01 March 2009

Tristes Tropiques, by Claude Levi-Strauss

It's not surprising that much of Tristes Tropiques comes across as clearly written in another time, ie, that parts of it are somewhat appallingly offensive and obnoxious. Rather, what's impressive about the text is the fact that in spite of all that, many of its reflections are still resonant, and what's more, are quite fascinating. The book chronicles the adventures of the anthropologist Levi-Strauss. You could describe it as a kind of quest narrative, where Claude bravely searches for a civilization (or rather a lack of one! har har!) that is still truly "primitive", ie, untouched by contact with Westerners. Rousseau's state of nature, if you will - though as Levi-Strauss himself points out, even Rousseau acknowledged that such a thing may not exist. And this whole problem is kind of the question that the text orbits around. LS at one point realizes that in fact, there's been plenty of contact between various groups of people for a very very long time, and were he to exist in an era before that time (if one even exists), he wouldn't have the conceptual tools to make sense of the encounter anyhow. He doesn't quite follow this thought through, and think about how those very conceptual tools have been shaped precisely by those encounters - Claude has a distressing habit of implicitly assuming that Europeans invented most modern though - but the seeds are planted for the reader to ponder the matter. More broadly, this is what is most fascinating in the book; the way it reflects upon, or provides an occasion to reflect upon, how knowledge is produced out of encounters with the unknown. There's this amazing moment where he seems to actually find the "primitive" tribe he seeks, but alas, he doesn't have the time to really get to know them. He realizes, though, that if he did, once he got to know them, they'd no longer be unknown. Or rather, that what appeared initially as their radical difference would be normalized once he had figured it out and given it a name, or if it wouldn't, it would mean that it was ultimately unknowable. Later in the book, this reappears as a contemplation of how the pursuit of knowledge ultimately destroys its object. Good stuff.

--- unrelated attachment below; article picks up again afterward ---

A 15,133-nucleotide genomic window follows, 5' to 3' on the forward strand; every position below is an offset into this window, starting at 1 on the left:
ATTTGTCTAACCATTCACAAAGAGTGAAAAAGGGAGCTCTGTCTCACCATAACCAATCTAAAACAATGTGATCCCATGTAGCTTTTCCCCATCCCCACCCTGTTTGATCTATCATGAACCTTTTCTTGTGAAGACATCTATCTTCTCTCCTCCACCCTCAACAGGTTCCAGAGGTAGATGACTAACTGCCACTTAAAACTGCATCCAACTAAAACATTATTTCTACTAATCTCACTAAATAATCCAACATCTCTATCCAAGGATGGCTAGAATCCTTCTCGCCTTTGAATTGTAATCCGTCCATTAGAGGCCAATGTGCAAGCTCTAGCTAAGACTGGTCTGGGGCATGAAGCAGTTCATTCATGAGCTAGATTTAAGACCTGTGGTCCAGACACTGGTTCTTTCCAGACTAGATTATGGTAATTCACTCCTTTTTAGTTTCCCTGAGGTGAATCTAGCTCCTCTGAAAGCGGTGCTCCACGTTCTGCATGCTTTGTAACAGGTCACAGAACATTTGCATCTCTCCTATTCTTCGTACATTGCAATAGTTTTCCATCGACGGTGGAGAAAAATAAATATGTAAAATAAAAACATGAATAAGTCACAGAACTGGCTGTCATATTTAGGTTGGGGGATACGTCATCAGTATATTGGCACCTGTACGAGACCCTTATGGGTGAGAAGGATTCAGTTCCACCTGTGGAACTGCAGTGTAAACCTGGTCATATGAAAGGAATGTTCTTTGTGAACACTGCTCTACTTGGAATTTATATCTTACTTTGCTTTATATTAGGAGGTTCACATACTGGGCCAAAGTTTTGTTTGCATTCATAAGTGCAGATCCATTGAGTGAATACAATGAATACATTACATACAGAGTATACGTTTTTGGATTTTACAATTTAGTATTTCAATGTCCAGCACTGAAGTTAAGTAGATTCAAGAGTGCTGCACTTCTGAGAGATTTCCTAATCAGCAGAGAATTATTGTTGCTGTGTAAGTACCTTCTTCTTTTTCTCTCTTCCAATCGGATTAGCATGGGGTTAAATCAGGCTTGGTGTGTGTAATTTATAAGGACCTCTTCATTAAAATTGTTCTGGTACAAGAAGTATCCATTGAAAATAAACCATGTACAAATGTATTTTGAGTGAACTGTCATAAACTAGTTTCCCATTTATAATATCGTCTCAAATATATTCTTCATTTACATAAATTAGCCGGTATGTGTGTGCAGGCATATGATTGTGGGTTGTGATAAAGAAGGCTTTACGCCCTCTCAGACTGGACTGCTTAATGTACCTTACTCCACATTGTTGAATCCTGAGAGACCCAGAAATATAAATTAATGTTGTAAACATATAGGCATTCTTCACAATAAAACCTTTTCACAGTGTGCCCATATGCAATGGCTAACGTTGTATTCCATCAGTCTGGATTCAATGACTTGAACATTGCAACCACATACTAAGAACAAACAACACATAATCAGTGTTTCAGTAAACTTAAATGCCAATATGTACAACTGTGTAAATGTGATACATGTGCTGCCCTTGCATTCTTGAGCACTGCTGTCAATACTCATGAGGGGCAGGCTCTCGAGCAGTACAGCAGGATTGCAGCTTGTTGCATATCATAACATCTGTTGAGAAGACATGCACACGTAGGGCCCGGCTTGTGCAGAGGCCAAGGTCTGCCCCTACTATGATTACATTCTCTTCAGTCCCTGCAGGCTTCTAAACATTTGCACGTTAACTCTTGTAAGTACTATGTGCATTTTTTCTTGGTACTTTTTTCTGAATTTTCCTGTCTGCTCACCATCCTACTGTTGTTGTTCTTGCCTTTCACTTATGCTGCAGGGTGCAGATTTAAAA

There's also an interesting moment where he considers immigration. Curiously enough, in a surprisingly prescient way the question that he's tackling is of whether France could sustain a large Muslim immigrant population. He says that the US "took a gamble" in opening its borders, and he wonders whether France could do - and survive - the same. Intriguing stuff.

There are also some nice sections on the ethics, and position, of anthropology, though Claude himself could do well by taking a page out of his own book on that one, because man, some of his work comes across as pretty horrific. But when he turns to theorizing it, he comes up with some good ideas. 

What's also kind of interesting in the text is how ultimately, his newfound cultural relativism sort of explodes the work into the quasi-mystical contemplation of the world and the meaning of life. The book ends with a celebration of the sort of precognitive profundities of the universe, the scent of a lily or the gaze of a cat. Quite charming.

Anyhow, for all it's problems, overall it's a highly worthwhile read.

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